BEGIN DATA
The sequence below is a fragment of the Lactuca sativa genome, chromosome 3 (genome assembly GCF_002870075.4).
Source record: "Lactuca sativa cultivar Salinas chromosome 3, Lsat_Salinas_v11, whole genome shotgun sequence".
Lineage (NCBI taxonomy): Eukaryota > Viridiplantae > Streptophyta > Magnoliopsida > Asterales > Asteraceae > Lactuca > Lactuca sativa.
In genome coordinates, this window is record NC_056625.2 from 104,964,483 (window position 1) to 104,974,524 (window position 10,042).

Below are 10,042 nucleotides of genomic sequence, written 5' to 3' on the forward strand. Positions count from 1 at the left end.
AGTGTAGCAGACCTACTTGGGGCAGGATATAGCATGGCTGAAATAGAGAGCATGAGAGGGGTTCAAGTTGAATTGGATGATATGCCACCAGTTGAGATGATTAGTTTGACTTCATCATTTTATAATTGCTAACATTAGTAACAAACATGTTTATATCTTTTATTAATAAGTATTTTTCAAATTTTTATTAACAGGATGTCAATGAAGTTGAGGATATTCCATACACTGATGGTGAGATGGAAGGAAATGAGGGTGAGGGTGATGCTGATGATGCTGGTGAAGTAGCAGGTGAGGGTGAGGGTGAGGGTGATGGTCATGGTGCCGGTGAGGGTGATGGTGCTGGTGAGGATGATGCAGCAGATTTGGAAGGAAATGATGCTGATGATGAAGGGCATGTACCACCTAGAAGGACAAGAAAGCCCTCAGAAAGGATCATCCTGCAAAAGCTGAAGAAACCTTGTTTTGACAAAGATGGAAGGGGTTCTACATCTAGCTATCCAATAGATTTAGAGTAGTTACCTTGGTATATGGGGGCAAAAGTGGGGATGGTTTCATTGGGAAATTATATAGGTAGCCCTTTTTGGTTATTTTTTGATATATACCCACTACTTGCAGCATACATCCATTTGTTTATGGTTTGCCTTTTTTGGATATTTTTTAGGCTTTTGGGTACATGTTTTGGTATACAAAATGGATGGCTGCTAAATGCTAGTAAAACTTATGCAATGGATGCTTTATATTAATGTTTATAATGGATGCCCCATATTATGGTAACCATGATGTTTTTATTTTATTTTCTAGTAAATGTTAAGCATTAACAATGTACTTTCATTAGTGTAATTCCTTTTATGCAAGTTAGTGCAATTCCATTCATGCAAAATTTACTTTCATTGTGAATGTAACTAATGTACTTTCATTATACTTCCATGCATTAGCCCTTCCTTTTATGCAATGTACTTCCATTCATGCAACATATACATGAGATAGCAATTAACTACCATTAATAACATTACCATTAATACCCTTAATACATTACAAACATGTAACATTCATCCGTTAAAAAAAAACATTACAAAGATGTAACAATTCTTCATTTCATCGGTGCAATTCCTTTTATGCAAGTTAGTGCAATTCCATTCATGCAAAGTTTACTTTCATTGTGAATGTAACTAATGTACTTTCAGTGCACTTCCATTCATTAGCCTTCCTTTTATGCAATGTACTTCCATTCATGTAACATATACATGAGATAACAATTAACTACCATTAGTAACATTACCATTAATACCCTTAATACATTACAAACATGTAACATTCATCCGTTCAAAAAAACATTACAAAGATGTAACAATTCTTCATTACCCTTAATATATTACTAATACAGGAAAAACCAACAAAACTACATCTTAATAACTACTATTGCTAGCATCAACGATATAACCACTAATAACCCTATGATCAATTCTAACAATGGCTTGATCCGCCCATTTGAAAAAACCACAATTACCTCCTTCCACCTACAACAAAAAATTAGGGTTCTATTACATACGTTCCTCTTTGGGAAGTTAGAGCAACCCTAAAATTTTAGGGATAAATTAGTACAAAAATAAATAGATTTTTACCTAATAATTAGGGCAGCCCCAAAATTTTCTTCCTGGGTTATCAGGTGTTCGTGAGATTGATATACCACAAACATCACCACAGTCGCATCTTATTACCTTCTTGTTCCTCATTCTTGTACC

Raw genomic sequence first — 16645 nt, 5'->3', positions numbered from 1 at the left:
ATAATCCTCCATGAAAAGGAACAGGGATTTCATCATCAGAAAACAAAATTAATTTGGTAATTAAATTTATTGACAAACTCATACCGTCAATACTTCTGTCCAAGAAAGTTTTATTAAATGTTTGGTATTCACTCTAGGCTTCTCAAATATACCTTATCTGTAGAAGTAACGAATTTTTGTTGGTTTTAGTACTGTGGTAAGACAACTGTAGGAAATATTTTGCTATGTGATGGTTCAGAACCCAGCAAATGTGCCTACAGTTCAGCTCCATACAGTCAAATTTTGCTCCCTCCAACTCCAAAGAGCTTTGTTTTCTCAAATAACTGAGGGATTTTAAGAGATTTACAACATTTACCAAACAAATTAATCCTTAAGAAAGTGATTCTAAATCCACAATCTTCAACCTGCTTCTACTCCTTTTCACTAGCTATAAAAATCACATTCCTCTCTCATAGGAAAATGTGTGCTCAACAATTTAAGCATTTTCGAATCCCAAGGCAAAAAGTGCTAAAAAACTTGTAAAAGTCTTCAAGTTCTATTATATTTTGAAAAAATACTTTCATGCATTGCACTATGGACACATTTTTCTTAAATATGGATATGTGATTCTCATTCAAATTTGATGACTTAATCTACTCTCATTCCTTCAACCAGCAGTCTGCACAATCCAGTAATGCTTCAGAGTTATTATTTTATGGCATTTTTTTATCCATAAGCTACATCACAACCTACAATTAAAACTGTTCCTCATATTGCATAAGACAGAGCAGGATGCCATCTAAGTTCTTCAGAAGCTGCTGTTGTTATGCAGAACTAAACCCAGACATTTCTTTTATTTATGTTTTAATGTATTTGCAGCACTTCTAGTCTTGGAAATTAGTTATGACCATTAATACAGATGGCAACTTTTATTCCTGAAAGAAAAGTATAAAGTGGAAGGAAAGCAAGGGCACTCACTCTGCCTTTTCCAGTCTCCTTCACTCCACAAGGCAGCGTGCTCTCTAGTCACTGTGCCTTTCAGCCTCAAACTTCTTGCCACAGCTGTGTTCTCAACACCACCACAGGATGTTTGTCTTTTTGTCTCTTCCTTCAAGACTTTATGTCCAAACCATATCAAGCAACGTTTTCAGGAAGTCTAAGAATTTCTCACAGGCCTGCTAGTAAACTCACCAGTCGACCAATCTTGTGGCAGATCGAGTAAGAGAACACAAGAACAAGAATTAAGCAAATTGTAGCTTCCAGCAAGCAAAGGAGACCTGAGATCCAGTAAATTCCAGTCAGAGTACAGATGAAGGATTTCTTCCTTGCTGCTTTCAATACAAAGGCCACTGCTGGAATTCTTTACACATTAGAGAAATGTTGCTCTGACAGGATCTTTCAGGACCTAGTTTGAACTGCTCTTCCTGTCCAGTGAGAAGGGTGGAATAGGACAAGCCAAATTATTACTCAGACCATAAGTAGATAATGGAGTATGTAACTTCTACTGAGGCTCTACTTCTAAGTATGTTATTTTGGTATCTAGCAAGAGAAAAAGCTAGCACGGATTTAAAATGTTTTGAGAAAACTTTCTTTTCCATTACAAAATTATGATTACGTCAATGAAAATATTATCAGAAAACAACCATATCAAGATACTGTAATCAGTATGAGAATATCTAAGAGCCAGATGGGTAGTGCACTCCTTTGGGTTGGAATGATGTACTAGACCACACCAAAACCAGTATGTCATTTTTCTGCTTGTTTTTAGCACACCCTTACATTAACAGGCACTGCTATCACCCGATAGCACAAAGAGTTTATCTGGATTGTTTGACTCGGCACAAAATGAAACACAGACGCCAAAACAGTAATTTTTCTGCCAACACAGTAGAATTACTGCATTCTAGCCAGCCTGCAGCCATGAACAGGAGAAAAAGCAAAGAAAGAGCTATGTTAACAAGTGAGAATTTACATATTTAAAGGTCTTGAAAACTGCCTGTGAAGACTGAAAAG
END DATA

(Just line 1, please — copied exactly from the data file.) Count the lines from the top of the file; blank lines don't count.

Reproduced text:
The sequence below is a fragment of the Lactuca sativa genome, chromosome 3 (genome assembly GCF_002870075.4).